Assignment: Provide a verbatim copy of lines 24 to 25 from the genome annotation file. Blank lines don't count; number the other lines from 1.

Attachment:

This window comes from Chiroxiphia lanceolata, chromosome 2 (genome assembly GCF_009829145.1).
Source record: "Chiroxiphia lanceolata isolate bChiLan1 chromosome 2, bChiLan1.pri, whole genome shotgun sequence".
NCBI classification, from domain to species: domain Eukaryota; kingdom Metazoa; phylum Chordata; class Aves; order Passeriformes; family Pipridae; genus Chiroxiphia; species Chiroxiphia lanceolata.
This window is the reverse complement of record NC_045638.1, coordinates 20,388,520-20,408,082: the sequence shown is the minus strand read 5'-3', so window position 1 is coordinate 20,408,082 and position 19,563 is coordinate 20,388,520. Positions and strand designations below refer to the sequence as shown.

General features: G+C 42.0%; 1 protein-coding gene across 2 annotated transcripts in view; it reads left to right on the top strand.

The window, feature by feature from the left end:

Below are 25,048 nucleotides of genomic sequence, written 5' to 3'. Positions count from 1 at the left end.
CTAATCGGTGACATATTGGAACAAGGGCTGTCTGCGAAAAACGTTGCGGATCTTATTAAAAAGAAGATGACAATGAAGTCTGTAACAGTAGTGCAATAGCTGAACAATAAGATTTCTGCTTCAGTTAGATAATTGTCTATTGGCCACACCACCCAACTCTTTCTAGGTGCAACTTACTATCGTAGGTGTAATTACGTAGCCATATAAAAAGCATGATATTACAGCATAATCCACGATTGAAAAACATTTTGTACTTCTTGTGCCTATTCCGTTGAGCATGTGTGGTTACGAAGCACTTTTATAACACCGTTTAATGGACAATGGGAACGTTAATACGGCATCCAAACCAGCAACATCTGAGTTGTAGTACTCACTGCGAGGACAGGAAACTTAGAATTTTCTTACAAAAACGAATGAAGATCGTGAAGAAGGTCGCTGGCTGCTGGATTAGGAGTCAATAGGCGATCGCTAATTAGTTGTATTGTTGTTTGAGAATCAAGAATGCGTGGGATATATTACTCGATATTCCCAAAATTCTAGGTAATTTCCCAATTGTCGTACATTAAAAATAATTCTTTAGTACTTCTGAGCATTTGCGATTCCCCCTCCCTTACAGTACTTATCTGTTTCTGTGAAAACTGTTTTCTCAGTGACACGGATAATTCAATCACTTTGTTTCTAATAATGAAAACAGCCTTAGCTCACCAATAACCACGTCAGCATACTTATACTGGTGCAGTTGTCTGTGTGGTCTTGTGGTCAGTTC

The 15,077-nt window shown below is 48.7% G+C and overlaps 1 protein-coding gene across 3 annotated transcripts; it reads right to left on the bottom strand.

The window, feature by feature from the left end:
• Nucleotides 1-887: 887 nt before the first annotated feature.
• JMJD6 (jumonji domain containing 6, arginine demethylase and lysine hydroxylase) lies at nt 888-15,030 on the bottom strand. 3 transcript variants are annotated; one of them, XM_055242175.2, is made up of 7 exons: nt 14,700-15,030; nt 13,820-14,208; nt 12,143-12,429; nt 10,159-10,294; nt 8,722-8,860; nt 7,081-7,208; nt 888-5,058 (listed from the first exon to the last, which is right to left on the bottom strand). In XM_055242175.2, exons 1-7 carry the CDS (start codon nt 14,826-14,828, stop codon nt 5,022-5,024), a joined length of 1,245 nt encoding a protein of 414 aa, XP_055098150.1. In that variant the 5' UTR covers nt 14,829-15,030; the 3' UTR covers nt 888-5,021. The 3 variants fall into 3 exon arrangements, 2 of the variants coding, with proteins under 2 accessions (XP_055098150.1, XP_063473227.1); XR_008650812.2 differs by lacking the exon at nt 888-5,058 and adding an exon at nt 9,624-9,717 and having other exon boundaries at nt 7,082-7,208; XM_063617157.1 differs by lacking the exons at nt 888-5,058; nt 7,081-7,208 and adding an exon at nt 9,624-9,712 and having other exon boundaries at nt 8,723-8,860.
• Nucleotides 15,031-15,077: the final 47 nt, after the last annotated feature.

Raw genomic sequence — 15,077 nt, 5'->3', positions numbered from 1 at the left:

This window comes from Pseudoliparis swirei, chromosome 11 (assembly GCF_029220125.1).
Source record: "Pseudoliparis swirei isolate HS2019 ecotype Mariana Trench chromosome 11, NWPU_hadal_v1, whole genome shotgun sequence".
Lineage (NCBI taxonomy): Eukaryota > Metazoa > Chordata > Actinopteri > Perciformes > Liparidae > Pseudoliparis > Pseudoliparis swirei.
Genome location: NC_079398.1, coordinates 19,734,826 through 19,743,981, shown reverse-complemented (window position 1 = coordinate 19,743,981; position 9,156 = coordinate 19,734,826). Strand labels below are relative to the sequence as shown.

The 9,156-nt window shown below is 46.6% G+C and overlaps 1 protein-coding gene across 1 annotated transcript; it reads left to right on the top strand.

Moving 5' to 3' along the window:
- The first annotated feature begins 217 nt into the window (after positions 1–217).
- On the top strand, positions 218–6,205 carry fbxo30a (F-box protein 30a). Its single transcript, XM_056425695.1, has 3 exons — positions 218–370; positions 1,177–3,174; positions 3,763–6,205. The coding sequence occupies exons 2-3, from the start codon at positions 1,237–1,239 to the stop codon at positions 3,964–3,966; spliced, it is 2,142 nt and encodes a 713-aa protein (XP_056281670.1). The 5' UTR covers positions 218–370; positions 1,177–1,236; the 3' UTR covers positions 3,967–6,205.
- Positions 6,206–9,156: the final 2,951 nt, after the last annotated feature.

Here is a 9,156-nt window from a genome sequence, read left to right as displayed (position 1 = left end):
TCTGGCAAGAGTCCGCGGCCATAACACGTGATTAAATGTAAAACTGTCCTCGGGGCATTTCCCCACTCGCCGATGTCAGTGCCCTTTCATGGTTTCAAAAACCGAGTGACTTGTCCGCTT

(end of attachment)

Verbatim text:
Here is a 9,156-nt window from a genome sequence, read left to right as displayed (position 1 = left end):
TCTGGCAAGAGTCCGCGGCCATAACACGTGATTAAATGTAAAACTGTCCTCGGGGCATTTCCCCACTCGCCGATGTCAGTGCCCTTTCATGGTTTCAAAAACCGAGTGACTTGTCCGCTT